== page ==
The arrival of “The Hunger Games” sequel “Mockingjay” is sure to have fans flocking to theaters during our premature winter. Though the series is fictional with a taste of futuristic fantasy and certainly an intriguing point of entertainment, there is a different type of “Hunger Games” taking on a monstrous body of its own and settling like a destructive cloud over society. There’s been a raging, ravenous hunger gripping our world during more recent Thanksgiving seasons, and it is not for pumpkin pie or cranberry sauce. It is for the latest possessions, polished to meet standards of “perfection” and what some people think they need to be satisfied. And people will fight each other tooth and nail to grab them first at the lowest price.
People who have seen “The Hunger Games” may remember the tense scene where the unfortunate selected tributes are standing silently in a circle in the arena, ready to pounce on necessary supplies for survival in the games and willing to savagely attack anybody who interferes. Black Friday shoppers display an alarming likeness to these tributes through bad behavior as they use aggressive and embarrassing tactics to get a television or Barbie doll before other shoppers beat them to the punch.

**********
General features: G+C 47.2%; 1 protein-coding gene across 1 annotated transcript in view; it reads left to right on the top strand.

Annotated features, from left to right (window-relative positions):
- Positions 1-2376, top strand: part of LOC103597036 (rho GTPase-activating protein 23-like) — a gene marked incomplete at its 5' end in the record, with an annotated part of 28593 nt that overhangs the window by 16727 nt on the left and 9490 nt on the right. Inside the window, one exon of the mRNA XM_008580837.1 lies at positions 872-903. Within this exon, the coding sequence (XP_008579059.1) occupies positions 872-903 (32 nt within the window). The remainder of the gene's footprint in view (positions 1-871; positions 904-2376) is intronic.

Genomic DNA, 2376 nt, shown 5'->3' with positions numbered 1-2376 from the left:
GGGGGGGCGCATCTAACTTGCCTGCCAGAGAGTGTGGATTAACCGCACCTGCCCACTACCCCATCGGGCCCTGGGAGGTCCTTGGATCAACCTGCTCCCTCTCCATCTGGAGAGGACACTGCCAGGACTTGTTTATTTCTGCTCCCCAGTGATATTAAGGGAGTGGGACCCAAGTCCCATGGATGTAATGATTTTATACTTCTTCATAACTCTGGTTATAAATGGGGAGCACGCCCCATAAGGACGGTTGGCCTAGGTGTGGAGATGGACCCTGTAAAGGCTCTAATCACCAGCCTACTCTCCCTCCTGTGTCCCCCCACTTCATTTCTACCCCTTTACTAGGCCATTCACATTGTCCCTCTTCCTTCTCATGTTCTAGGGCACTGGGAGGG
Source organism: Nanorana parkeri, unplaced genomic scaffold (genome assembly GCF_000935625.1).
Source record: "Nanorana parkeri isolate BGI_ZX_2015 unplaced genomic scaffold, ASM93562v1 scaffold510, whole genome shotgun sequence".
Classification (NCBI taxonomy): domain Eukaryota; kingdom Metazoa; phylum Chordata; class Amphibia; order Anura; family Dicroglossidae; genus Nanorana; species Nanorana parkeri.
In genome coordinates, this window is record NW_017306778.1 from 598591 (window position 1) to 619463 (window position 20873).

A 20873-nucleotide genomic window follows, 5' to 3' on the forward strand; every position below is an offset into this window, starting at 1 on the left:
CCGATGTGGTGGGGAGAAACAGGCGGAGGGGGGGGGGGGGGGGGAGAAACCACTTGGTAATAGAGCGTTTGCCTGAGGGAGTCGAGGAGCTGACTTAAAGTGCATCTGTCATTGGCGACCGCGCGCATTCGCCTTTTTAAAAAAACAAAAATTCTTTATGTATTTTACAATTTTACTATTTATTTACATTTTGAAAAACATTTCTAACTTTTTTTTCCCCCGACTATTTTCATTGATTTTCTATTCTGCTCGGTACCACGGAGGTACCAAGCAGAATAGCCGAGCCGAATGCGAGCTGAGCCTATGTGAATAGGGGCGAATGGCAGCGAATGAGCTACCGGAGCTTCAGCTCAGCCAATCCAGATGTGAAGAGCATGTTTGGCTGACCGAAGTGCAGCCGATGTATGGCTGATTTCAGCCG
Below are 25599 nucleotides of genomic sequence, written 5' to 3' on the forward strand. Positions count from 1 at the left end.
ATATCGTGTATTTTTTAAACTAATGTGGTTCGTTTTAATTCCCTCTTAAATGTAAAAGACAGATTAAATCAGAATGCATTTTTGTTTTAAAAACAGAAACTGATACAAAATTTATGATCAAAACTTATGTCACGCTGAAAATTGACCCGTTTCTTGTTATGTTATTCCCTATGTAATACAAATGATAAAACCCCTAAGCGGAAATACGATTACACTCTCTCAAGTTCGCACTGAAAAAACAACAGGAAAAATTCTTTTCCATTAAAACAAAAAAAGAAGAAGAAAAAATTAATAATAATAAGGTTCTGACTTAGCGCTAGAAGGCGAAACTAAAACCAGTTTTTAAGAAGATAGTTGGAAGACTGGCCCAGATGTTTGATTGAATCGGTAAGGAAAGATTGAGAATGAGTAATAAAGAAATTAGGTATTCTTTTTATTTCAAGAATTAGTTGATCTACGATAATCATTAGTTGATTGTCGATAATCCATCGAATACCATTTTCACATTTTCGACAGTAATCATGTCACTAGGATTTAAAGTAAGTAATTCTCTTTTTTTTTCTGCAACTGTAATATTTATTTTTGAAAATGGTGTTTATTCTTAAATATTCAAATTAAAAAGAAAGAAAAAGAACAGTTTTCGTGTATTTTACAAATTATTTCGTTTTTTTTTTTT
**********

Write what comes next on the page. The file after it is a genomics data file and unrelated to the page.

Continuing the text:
In “The Hunger Games,” the Capitol pries district members away from their families, throwing them into an arena thick with violence, risk and hostility. This year, stores are carrying out a somewhat similar action by opening to shoppers at 6 p.m. today, a time when families are typically in the middle of enjoying a hearty holiday meal together. Retail workers are subtracted from their place at the dinner table and are instead being used to fill positions to cater to eager shoppers.
“I would not shop on Thanksgiving because it should be a reserved time to be home with family,” Shannon Mitchell, a senior at Orchard Park High School, said.
Angelica Castellano, a junior at Orchard Park, agrees. “Thanksgiving is a day to spend time with your family and be thankful for what you have, not to shop,” she said.
Casey Baun is a senior at Orchard Park High School.